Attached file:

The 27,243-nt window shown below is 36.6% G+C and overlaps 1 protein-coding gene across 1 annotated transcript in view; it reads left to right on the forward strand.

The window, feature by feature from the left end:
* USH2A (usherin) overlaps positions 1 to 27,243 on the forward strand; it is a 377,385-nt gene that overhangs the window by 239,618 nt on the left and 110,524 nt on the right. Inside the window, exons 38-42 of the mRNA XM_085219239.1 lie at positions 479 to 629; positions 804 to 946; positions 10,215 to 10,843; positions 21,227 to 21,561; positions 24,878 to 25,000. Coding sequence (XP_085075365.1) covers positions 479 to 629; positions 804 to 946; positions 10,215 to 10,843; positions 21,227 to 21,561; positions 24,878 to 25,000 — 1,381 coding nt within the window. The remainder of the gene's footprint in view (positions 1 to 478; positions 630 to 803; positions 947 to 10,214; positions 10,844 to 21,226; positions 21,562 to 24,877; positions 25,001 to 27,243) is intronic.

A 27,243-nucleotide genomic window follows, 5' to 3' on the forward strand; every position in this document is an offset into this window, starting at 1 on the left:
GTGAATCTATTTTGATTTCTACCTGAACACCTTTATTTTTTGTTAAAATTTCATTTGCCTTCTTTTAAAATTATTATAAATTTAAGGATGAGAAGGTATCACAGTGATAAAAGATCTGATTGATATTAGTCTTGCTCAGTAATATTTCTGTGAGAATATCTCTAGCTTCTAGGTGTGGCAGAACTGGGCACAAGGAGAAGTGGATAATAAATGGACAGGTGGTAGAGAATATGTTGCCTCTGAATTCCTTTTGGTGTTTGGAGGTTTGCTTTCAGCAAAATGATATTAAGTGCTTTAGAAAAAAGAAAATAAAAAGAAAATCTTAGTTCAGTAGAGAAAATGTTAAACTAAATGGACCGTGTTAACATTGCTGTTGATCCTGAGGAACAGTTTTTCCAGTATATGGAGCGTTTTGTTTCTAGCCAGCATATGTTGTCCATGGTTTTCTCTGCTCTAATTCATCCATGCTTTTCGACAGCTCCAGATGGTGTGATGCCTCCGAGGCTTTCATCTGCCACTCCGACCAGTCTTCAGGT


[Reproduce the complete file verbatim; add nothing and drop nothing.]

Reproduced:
The 27,243-nt window shown below is 36.6% G+C and overlaps 1 protein-coding gene across 1 annotated transcript in view; it reads left to right on the forward strand.

The window, feature by feature from the left end:
* USH2A (usherin) overlaps positions 1 to 27,243 on the forward strand; it is a 377,385-nt gene that overhangs the window by 239,618 nt on the left and 110,524 nt on the right. Inside the window, exons 38-42 of the mRNA XM_085219239.1 lie at positions 479 to 629; positions 804 to 946; positions 10,215 to 10,843; positions 21,227 to 21,561; positions 24,878 to 25,000. Coding sequence (XP_085075365.1) covers positions 479 to 629; positions 804 to 946; positions 10,215 to 10,843; positions 21,227 to 21,561; positions 24,878 to 25,000 — 1,381 coding nt within the window. The remainder of the gene's footprint in view (positions 1 to 478; positions 630 to 803; positions 947 to 10,214; positions 10,844 to 21,226; positions 21,562 to 24,877; positions 25,001 to 27,243) is intronic.

A 27,243-nucleotide genomic window follows, 5' to 3' on the forward strand; every position in this document is an offset into this window, starting at 1 on the left:
GTGAATCTATTTTGATTTCTACCTGAACACCTTTATTTTTTGTTAAAATTTCATTTGCCTTCTTTTAAAATTATTATAAATTTAAGGATGAGAAGGTATCACAGTGATAAAAGATCTGATTGATATTAGTCTTGCTCAGTAATATTTCTGTGAGAATATCTCTAGCTTCTAGGTGTGGCAGAACTGGGCACAAGGAGAAGTGGATAATAAATGGACAGGTGGTAGAGAATATGTTGCCTCTGAATTCCTTTTGGTGTTTGGAGGTTTGCTTTCAGCAAAATGATATTAAGTGCTTTAGAAAAAAGAAAATAAAAAGAAAATCTTAGTTCAGTAGAGAAAATGTTAAACTAAATGGACCGTGTTAACATTGCTGTTGATCCTGAGGAACAGTTTTTCCAGTATATGGAGCGTTTTGTTTCTAGCCAGCATATGTTGTCCATGGTTTTCTCTGCTCTAATTCATCCATGCTTTTCGACAGCTCCAGATGGTGTGATGCCTCCGAGGCTTTCATCTGCCACTCCGACCAGTCTTCAGGT